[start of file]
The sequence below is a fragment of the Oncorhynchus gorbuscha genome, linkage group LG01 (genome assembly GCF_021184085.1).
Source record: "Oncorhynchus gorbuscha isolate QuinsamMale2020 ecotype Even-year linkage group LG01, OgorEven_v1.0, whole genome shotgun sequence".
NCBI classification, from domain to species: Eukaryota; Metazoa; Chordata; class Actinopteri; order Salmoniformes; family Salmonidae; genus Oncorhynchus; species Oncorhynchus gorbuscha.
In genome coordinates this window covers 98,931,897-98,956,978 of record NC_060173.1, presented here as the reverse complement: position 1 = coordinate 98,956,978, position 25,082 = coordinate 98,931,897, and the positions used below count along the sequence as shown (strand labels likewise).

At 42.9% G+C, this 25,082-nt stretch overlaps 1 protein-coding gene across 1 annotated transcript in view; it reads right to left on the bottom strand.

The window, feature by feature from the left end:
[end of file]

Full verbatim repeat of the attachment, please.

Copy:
The sequence below is a fragment of the Oncorhynchus gorbuscha genome, linkage group LG01 (genome assembly GCF_021184085.1).
Source record: "Oncorhynchus gorbuscha isolate QuinsamMale2020 ecotype Even-year linkage group LG01, OgorEven_v1.0, whole genome shotgun sequence".
NCBI classification, from domain to species: Eukaryota; Metazoa; Chordata; class Actinopteri; order Salmoniformes; family Salmonidae; genus Oncorhynchus; species Oncorhynchus gorbuscha.
In genome coordinates this window covers 98,931,897-98,956,978 of record NC_060173.1, presented here as the reverse complement: position 1 = coordinate 98,956,978, position 25,082 = coordinate 98,931,897, and the positions used below count along the sequence as shown (strand labels likewise).

At 42.9% G+C, this 25,082-nt stretch overlaps 1 protein-coding gene across 1 annotated transcript in view; it reads right to left on the bottom strand.

The window, feature by feature from the left end: